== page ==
Apart from removing the 40-minute restriction on meeting length, a licence holder can appoint co-hosts, access the polling tool and permit participants to join a meeting by phone. If a meeting is being recorded, the recording can be made to the cloud rather than to the local device, which makes less demand on the local device. Breakout rooms are available to both basic and Licensed Users, but in order to access them, they must first be turned on in the Zoom settings on the website.

Although the 100-user PRO licence is sufficient for most of our needs, we need to be able to accommodate more people at a meeting from time to time. Do we need to purchase one or more licences for larger meetings?

If there are many larger meetings, it might be appropriate to purchase these licences, but if it is just an occasional meeting, such as an AGM, it might be more appropriate to purchase a large meeting add-on. It is best to discuss this with the Sales department at Zoom, but it is understood that a single large meeting add-on for up to 500 or even 1000 participants, can be used for a licence holder to schedule a meeting and appoint an alternative host, who would still be able to open the meeting if the original host was unavoidably absent.

The Zoom Terms and Conditions make it clear that licences are allocated to recognisable individuals and are linked to their email addresses. Licences should not be shared – and usernames and passwords should be kept confidential. Although it is possible for a licence holder to start a meeting, make a participant host and leave the meeting, this could be interpreted as not acting in compliance with the T&C if it is being used as a way of sharing the PRO licence. Similarly using the host key in order to enable another person to host meetings regularly is acting against the spirit of the T&C and using in a way not envisaged in the description of host key functionality given on the Zoom website.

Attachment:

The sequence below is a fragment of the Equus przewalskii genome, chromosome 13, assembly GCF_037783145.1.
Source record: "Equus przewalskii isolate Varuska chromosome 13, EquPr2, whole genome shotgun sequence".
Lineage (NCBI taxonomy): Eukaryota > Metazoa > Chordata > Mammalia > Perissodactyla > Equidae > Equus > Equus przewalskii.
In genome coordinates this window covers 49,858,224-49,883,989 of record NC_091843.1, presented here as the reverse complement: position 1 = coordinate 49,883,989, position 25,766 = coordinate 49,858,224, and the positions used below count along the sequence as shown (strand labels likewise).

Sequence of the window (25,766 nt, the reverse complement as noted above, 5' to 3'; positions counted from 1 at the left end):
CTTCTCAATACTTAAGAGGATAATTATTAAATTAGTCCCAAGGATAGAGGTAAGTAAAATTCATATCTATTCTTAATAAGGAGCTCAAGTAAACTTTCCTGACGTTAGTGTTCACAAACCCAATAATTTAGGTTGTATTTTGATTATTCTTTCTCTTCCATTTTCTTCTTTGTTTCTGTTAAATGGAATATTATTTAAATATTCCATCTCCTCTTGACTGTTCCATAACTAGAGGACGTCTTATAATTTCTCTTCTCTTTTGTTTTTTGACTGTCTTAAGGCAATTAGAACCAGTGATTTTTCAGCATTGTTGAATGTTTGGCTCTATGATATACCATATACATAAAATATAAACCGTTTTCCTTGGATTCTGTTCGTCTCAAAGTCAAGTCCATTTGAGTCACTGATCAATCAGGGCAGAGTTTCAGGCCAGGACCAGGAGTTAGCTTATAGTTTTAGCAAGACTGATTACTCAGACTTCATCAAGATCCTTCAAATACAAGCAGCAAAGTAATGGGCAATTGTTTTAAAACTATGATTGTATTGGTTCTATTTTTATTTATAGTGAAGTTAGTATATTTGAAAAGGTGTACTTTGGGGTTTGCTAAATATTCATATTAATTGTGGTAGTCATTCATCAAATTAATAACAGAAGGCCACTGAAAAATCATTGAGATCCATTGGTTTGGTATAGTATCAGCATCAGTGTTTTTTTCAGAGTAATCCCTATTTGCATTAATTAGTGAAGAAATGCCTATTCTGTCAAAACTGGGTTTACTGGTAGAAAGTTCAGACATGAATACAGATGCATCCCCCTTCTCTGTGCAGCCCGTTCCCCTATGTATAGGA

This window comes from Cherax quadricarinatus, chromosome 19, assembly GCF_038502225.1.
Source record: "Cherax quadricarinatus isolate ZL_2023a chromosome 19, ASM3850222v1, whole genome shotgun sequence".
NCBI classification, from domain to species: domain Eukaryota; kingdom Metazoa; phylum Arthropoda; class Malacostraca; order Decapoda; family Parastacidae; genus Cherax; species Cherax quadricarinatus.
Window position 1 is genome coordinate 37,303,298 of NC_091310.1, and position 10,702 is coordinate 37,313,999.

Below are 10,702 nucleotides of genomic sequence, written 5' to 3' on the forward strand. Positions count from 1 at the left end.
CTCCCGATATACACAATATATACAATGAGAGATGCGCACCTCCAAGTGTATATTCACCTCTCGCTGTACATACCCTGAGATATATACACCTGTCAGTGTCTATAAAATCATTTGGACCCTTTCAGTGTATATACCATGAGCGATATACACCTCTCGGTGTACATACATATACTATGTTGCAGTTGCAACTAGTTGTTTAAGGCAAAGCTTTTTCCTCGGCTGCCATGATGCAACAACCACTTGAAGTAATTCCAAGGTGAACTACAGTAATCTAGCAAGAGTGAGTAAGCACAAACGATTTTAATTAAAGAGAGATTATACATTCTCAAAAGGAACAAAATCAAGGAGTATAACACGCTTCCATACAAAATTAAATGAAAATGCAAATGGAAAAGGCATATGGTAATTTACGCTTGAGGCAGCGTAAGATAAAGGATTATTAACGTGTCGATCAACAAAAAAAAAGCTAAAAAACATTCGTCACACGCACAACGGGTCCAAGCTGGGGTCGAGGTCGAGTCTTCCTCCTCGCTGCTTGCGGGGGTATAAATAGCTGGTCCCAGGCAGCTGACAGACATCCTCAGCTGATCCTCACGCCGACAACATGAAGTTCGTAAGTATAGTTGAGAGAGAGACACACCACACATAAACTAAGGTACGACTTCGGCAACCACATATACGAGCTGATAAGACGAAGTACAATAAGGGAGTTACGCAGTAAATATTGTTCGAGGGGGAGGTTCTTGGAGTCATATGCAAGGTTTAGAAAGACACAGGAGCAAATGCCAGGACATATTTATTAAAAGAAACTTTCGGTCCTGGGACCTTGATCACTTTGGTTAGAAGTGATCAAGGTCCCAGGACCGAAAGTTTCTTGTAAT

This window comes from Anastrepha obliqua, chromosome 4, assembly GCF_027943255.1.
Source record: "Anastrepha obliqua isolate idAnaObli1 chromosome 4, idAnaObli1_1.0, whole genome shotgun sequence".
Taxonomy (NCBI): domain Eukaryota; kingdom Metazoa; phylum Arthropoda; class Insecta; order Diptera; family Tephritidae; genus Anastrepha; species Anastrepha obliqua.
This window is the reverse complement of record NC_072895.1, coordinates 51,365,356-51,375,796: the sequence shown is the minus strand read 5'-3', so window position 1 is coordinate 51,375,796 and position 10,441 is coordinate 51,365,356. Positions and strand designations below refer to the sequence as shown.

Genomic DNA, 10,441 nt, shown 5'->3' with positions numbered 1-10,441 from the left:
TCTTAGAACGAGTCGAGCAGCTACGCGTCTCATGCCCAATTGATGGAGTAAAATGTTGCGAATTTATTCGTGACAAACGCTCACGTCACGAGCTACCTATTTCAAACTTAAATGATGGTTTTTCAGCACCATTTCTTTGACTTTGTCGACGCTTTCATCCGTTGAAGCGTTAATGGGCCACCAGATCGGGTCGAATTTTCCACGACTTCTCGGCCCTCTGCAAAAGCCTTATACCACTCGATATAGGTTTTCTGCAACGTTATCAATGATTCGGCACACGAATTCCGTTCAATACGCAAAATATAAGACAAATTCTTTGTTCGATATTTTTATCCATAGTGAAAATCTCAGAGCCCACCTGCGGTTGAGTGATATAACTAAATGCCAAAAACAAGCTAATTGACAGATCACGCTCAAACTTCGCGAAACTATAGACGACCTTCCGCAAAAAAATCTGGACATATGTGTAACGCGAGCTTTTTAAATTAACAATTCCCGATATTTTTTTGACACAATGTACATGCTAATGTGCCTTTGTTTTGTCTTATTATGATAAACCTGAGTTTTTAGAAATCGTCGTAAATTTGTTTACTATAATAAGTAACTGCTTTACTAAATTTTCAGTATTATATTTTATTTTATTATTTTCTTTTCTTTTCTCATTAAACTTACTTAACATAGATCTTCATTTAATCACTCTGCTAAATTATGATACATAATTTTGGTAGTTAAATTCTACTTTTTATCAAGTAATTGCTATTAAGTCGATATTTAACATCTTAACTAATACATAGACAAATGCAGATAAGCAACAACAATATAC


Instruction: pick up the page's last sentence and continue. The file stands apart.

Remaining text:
Before considering how to save money on licence costs, perhaps start by considering how much is normally spent on room hire costs. This will provide a figure against which to consider licence costs. Then consider how many meetings require a licensed host if the use of the Basic User accounts is maximised. Are there U3A members able and willing to host the remaining meetings – remember the host does not have to be the group leader. Once this exercise has been done, it may be found relatively few licences are required, at a much lower cost than room hire costs.

Zoom does not offer discounts to voluntary organisations, but a conversation with the Sales department suggested some Sales Executives may be able to offer a small discount. In addition, there are some re-sellers who offer substantial discounts, but these resellers may also require a subscription to their services.

What about the host key? Is this a way of sharing a licence?

The host key is personal to the licence holder and should not be shared. It is perhaps most valuable if a meeting is scheduled without an alternative host and the host is not available to open the meeting. If such a meeting has been set up to permit entry before the host, that is with a passcode but no waiting room, it is possible for a participant to claim the host rights using the host key of the person scheduling the meeting. This enables that participant to start the meeting with access to all the controls normally available to the host. There are full details of its usage on the Zoom website.